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Introduction to Philemon

This Letter was written by the Apostle Paul, when he was a prisoner at Rome, and seems to have been written in the year 60, and sent by his hand, as was the Letter to the Colossians; seeing the same persons were with the apostle at the writing of both, and send their Christian greetings in the one, as in the other; compare Phm.1:23-24 with Col.4:10,12,14. And also Archippus, the pastor in Colosse, is made mention of in both, Phm.1:2 and Col.4:17. Some think that Philemon, to whom the Letter was written, was a Colossian, since Onesimus (Phm.1:10; Col.4:9), his servant, on whose account, and by whom it was sent, is said to be one of the Colossians (Col.4:9).

Philemon is thought to have been one of the seventy disciples (Lk.10:1,17), and afterwards Bishop of Gaza. The reason for the Letter was this; Philemon's servant, Onesimus, had either embezzled his master's goods, or robbed him and ran away from him, fleeing to Rome, where the apostle Paul was a prisoner in chains in his own hired house, under the custody of a soldier, and where he received all that came, and preached the Gospel to them (Acts 28:30), and among those that went to hear him, was this fugitive servant, and was converted under his ministry. He not only received the grace of God, but had such gifts bestowed on him, as to qualify him to be a preacher of the word.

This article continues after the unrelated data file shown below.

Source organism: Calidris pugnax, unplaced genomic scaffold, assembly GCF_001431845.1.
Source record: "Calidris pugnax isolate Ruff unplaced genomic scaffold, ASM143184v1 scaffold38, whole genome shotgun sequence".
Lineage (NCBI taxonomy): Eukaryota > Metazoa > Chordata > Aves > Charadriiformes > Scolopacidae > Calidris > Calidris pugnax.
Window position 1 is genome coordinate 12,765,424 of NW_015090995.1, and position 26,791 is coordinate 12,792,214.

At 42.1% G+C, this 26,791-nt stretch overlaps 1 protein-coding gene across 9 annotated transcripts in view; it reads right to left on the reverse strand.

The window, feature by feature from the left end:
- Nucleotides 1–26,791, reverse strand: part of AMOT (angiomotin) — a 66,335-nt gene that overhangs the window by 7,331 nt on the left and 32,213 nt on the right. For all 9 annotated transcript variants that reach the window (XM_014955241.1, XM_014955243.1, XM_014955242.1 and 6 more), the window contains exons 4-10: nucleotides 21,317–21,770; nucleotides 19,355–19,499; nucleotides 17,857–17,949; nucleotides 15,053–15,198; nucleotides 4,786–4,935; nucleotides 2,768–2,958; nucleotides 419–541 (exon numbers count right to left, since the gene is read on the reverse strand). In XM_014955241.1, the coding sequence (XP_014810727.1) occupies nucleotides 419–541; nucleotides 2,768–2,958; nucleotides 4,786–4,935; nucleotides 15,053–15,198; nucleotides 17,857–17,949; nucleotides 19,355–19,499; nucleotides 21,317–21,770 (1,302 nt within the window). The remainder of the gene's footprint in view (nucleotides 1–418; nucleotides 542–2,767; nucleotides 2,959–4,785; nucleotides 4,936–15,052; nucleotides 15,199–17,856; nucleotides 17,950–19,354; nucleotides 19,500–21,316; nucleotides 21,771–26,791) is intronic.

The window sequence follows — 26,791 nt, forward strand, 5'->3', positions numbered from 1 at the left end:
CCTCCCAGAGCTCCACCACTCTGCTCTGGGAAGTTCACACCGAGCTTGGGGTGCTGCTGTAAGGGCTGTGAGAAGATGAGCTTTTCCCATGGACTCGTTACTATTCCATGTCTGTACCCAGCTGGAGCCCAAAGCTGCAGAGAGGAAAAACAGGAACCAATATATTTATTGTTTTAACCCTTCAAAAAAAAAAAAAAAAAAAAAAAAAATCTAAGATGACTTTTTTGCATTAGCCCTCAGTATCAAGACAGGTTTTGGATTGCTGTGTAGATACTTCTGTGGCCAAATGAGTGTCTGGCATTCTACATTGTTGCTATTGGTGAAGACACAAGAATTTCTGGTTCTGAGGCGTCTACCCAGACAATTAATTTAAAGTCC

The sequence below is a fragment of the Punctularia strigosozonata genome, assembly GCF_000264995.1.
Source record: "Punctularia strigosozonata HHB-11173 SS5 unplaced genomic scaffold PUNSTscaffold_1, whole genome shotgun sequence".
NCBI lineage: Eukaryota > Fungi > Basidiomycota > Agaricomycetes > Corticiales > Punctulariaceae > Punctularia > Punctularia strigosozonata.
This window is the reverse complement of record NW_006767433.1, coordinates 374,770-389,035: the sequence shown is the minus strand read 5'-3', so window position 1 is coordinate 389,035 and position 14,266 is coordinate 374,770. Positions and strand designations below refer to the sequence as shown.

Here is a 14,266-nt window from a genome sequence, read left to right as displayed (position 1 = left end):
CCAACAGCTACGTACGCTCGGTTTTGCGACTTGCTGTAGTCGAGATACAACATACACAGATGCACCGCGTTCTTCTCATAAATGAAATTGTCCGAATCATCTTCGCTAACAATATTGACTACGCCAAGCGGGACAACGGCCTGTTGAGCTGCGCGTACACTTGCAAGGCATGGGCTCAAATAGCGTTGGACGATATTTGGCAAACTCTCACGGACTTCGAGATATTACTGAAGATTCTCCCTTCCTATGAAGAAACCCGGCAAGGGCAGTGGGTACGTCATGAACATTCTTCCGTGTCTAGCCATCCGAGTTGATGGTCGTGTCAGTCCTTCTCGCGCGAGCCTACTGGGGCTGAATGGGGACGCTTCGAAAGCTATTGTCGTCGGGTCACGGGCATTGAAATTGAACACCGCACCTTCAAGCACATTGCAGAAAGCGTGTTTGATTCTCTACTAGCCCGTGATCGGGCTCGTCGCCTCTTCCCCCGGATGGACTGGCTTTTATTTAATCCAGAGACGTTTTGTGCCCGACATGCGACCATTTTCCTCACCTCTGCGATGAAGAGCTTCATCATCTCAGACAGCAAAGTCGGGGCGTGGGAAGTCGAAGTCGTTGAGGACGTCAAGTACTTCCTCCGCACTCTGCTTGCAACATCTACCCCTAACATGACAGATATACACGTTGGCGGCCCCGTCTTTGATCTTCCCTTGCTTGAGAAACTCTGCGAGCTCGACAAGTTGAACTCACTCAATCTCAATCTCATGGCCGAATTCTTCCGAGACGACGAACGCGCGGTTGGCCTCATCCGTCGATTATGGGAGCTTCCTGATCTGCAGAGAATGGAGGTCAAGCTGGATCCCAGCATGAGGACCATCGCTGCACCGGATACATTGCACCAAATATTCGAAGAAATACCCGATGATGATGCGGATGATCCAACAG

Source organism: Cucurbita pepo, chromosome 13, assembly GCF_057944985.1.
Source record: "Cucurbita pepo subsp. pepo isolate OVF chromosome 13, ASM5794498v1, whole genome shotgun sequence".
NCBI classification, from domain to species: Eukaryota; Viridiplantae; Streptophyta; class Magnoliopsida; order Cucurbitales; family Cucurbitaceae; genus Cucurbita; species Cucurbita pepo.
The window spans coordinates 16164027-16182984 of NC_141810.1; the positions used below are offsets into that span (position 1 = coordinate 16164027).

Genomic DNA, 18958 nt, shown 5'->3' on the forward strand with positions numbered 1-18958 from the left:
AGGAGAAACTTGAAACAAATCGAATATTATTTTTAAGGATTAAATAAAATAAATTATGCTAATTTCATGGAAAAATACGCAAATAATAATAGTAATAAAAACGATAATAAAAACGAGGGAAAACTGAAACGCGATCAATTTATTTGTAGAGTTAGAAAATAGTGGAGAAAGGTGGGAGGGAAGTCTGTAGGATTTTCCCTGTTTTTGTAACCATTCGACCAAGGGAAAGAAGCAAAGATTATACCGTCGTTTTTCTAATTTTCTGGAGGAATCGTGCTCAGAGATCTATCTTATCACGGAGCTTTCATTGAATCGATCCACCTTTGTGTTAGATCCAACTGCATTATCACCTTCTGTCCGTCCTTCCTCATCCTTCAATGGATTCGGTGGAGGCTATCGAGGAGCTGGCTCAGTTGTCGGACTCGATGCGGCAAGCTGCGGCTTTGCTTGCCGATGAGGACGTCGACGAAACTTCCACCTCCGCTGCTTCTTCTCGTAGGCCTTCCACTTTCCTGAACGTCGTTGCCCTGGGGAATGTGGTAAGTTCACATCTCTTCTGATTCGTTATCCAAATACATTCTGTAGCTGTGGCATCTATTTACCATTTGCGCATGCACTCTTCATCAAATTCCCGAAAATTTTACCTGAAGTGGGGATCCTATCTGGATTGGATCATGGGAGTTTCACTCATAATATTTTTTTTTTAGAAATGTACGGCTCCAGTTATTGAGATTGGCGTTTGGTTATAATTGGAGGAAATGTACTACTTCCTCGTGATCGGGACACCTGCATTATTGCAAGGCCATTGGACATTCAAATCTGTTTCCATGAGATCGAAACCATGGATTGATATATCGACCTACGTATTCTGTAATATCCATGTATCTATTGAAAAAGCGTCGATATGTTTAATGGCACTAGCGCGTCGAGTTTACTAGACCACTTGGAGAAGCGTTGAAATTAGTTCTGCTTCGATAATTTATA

Now the plan of this Letter is to reconcile Philemon to his servant, and to beg him to receive him again, not only as a servant, but as a brother in Christ, and the most wise and practical methods and arguments are used to do this.
The Letter, although it is a short one, is very instructive; revealing great humility in the apostle, that he did not think it beneath him to be concerned in doing such a thing as to reconcile a master to his servant. May we take note, and see that it is worthy of imitation.
It also teaches the right that masters have over their servants, which is not lost by their becoming Christians, and even ministers of the Gospel; and that recompense should be made unto them for injuries done by them. It also displays the riches of the grace of God, in the conversion of such a vile creature: and the wonderful providence of God in overruling that which was sinful in itself, running away from his master, to the greatest good, even the conversion of him; and is an instance of surprising grace: and from this may be learned, that there IS salvation in Christ for the chief of sinners (1 Tim.1:15). No matter how bad your sin is or has been, God can forgive you!
This main idea of this Letter is to persuade Philemon to receive his servant Onesimus; the arguments used are taken from the general character he had for love to the saints and people of God.

Theme: Revelation of Christ's love for us; demonstration of how brotherly love should work

Philemon lived in Colosse, and apparently was a well-known among the citizens. He was brought to a knowledge of the Gospel through the work of Paul, and held a prominent place in the Christian community for his godliness and charity. He is called in the epistle a "fellowlabourer," and most likely held some office in the church at Colosse. It is that he took part in the work of spreading a knowledge of the Gospel of Jesus Christ.